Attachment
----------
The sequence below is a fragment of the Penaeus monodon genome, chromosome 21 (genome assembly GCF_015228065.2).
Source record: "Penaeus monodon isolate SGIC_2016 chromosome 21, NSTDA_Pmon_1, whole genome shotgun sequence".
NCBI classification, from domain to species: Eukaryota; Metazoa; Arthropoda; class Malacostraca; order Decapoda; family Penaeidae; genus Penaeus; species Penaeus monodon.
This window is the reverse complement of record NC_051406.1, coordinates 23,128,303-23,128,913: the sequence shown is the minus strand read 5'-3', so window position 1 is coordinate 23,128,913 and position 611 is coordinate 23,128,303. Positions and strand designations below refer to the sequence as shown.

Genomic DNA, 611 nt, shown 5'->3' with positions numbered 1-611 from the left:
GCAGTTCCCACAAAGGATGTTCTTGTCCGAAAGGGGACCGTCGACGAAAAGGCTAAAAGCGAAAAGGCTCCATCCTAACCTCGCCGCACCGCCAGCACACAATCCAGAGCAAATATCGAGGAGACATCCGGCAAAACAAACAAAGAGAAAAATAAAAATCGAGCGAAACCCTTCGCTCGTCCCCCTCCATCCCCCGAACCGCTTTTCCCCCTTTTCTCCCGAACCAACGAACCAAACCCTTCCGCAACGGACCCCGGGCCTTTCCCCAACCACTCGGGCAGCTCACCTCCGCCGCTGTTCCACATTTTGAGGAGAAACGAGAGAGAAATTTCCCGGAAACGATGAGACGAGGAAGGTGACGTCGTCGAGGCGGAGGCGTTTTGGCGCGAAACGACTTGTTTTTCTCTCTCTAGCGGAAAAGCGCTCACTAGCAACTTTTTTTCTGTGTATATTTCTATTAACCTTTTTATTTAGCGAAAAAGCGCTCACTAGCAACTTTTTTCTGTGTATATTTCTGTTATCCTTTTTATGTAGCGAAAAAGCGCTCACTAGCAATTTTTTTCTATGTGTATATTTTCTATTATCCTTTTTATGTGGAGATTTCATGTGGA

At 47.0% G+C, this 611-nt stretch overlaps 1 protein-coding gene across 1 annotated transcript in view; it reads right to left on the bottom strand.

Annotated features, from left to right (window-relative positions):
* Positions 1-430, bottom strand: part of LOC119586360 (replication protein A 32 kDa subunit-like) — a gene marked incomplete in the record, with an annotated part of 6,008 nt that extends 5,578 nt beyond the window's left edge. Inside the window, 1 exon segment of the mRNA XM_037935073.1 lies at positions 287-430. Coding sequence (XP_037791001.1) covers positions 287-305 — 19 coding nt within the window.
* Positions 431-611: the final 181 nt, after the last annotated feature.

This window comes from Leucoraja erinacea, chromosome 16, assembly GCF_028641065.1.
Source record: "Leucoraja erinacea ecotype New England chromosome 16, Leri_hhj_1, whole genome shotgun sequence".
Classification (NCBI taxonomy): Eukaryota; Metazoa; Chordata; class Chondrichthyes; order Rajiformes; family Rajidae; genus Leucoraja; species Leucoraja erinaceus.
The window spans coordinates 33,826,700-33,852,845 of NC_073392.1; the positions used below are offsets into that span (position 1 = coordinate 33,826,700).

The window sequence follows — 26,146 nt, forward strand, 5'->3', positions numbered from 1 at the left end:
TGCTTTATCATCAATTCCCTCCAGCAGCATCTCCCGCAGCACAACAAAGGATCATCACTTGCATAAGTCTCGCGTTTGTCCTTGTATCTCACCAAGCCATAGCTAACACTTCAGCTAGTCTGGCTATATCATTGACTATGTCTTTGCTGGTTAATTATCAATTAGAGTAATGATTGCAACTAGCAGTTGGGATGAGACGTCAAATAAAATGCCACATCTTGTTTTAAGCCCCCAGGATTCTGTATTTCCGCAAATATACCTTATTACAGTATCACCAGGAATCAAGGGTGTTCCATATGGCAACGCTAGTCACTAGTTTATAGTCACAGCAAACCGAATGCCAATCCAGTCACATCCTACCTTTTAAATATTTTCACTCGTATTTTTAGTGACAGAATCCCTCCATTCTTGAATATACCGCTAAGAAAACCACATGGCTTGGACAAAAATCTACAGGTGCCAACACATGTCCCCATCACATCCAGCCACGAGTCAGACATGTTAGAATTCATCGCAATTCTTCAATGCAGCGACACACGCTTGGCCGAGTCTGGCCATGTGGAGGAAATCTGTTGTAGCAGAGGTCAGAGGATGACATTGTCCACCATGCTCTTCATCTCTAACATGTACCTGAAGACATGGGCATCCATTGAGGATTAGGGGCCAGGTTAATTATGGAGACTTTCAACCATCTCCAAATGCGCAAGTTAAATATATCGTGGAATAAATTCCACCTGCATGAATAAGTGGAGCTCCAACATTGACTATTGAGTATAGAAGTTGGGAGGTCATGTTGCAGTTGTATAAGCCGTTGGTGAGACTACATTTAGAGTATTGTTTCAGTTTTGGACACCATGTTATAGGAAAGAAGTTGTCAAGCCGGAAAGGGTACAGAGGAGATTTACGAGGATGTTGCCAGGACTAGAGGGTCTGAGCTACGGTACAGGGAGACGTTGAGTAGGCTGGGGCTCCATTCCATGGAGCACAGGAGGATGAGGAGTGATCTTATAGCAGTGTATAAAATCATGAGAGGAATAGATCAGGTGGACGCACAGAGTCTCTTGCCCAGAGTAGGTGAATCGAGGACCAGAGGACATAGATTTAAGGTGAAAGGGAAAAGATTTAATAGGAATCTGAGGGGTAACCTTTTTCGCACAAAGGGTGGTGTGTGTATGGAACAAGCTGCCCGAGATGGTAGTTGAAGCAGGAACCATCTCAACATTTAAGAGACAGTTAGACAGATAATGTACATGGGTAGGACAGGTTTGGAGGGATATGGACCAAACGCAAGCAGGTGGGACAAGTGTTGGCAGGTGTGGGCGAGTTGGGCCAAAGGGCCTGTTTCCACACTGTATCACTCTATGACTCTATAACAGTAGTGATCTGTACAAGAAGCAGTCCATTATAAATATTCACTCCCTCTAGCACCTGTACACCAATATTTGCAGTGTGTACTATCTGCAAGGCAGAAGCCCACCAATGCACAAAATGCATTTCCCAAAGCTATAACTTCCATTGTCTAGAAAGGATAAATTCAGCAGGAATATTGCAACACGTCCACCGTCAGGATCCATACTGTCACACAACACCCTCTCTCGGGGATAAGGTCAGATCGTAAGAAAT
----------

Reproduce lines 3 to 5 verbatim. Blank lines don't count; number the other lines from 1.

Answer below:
NCBI classification, from domain to species: Eukaryota; Metazoa; Arthropoda; class Malacostraca; order Decapoda; family Penaeidae; genus Penaeus; species Penaeus monodon.
This window is the reverse complement of record NC_051406.1, coordinates 23,128,303-23,128,913: the sequence shown is the minus strand read 5'-3', so window position 1 is coordinate 23,128,913 and position 611 is coordinate 23,128,303. Positions and strand designations below refer to the sequence as shown.

Genomic DNA, 611 nt, shown 5'->3' with positions numbered 1-611 from the left: